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Re: When functional languages can be accepted by industry?
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Date: -- (:)
From: Markus Mottl <mottl@m...>
Subject: Re: When functional languages can be accepted by industry?
> In another life I wrote lots of numerical linear algebra programs, and I 
> find that a little overloading would make the code a lot nicer.

I admit: I don't write this much numerical code so I don't have many
opportunities to complain about missing operator overloading there...

> Funny that you should say that, I've been spending a bit more of my spare 
> time hacking Haskell for the same reasons you describe below. I translated 
> almost all of the monads in Wadler's "Essence of FP" paper to OCaml but 
> ended up using regular prefix syntax. Yes, if you use different monads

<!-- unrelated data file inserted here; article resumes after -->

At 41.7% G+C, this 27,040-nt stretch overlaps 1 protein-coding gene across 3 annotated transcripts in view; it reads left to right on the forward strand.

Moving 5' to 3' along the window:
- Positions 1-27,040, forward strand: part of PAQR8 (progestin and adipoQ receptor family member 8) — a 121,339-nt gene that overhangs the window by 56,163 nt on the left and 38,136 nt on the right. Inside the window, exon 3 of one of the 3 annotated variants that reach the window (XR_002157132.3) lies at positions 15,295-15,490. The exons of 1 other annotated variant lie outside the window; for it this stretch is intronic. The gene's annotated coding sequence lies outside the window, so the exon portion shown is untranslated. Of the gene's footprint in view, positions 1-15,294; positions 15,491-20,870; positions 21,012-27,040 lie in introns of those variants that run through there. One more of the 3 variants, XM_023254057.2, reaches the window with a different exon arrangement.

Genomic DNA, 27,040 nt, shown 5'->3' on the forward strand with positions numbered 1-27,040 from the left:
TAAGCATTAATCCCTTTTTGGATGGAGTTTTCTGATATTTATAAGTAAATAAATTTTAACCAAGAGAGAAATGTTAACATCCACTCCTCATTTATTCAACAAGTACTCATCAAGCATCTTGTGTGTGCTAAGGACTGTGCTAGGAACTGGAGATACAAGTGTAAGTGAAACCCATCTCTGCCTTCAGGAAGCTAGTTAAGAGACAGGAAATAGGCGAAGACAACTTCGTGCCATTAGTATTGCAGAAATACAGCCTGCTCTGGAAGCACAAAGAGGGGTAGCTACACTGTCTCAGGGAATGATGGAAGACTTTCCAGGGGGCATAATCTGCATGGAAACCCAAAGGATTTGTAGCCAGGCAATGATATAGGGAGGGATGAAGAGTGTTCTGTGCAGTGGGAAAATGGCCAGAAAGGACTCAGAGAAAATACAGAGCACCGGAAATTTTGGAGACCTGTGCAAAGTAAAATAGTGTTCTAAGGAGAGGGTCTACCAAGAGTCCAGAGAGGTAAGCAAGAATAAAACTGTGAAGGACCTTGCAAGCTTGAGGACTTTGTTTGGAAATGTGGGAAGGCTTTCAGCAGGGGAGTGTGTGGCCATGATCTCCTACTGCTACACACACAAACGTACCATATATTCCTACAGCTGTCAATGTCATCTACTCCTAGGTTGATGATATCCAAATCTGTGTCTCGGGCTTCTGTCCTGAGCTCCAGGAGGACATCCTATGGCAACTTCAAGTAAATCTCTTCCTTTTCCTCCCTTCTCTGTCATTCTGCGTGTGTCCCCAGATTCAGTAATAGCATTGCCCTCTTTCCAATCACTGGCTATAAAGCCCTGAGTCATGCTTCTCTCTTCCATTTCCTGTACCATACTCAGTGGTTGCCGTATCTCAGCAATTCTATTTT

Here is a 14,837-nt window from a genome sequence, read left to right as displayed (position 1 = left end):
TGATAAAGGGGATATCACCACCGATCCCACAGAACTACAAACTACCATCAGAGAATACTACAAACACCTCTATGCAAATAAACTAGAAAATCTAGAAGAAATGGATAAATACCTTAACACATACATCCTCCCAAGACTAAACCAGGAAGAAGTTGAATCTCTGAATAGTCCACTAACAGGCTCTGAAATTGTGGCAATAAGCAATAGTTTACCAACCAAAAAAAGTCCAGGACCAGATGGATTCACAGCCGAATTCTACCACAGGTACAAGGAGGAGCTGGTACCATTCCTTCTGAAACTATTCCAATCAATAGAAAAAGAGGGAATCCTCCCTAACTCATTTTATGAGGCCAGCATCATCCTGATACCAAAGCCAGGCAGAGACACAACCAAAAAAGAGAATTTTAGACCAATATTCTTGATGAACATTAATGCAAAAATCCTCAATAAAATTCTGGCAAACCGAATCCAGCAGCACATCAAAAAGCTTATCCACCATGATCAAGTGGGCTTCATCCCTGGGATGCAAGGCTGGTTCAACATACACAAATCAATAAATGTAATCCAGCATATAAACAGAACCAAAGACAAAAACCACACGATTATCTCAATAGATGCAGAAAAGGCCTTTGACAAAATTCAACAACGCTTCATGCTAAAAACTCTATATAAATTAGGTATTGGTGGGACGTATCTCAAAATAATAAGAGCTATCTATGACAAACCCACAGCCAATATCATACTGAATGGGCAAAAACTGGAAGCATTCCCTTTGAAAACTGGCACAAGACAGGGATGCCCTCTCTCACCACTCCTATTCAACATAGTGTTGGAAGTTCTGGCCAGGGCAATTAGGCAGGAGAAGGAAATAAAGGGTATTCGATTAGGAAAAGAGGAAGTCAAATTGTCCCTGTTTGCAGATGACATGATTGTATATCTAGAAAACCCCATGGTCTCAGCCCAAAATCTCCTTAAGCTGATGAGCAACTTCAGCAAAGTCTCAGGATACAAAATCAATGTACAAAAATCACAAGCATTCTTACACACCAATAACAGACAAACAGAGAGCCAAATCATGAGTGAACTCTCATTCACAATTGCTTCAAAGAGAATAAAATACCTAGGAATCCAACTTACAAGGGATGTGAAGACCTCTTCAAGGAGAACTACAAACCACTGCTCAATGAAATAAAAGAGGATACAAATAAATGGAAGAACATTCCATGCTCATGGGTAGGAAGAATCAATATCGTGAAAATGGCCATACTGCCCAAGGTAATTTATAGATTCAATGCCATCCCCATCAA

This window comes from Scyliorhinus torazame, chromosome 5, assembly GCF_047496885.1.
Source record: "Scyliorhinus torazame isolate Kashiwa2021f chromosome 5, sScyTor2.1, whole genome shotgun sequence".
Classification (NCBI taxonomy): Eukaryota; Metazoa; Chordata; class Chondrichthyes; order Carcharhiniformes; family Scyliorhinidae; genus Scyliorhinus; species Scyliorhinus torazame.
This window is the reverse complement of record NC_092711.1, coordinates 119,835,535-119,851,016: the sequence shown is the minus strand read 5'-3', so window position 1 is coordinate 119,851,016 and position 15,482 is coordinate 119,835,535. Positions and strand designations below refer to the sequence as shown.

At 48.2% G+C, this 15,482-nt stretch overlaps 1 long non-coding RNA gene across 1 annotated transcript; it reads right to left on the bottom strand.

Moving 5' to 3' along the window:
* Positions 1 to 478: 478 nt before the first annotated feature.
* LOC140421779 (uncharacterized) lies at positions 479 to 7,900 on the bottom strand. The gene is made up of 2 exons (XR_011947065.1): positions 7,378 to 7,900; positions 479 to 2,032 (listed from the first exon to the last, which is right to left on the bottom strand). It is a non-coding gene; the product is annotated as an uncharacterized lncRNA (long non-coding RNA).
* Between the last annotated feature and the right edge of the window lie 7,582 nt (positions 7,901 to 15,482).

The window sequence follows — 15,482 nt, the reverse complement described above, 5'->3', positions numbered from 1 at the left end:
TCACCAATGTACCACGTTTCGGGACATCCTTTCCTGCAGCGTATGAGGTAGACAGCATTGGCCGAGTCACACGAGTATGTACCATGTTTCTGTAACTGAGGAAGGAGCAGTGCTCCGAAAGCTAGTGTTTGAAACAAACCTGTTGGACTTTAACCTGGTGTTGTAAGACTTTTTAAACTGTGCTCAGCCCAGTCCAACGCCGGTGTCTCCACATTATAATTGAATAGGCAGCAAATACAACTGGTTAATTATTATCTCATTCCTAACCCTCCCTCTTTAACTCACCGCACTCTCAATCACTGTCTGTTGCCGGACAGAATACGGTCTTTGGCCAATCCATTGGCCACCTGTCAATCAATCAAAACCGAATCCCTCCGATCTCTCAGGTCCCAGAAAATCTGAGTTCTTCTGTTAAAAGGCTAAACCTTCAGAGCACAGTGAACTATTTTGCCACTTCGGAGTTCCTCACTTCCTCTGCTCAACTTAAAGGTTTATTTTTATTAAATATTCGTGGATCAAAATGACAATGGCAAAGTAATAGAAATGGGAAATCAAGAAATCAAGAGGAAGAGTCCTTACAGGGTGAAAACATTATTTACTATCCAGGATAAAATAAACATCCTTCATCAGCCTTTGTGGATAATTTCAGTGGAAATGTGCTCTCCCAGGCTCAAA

> simultaneously you have to use qualified names. Bummer.

It is of course possible to use "regular" (?) prefix syntax, but there are
other problems, too: e.g. if you want to "move" from a state transformer to
a state reader, you might be forced to update some module names, whereas
resolution of operator overloading might change meaning (= the "right"
monad to use) automatically as required.

> The main problems here are 
> 
> (1) The enormous number of existing libraries (and tools for managing them) 
>     for these other languages
>
> (2) The extensive documentation they have

Well, there is not much one can do against this unless you can pay a very
big development team that just focuses on these things...

On the other hand, a "slowly" growing library is more likely to be
well-designed.

> (3) The OCaml error messaging, which makes worse the problem most people 
>     already have with the unfamiliar type system

Except in the cases when OCaml prints out some kilometers of conflicting
module signatures, I am quite content with the error messages.

> Fortunately for me, my employer really likes OCaml :-)

Lucky you! ;-)

Best regards,
Markus Mottl

-- 
Markus Mottl, mottl@miss.wu-wien.ac.at, http://miss.wu-wien.ac.at/~mottl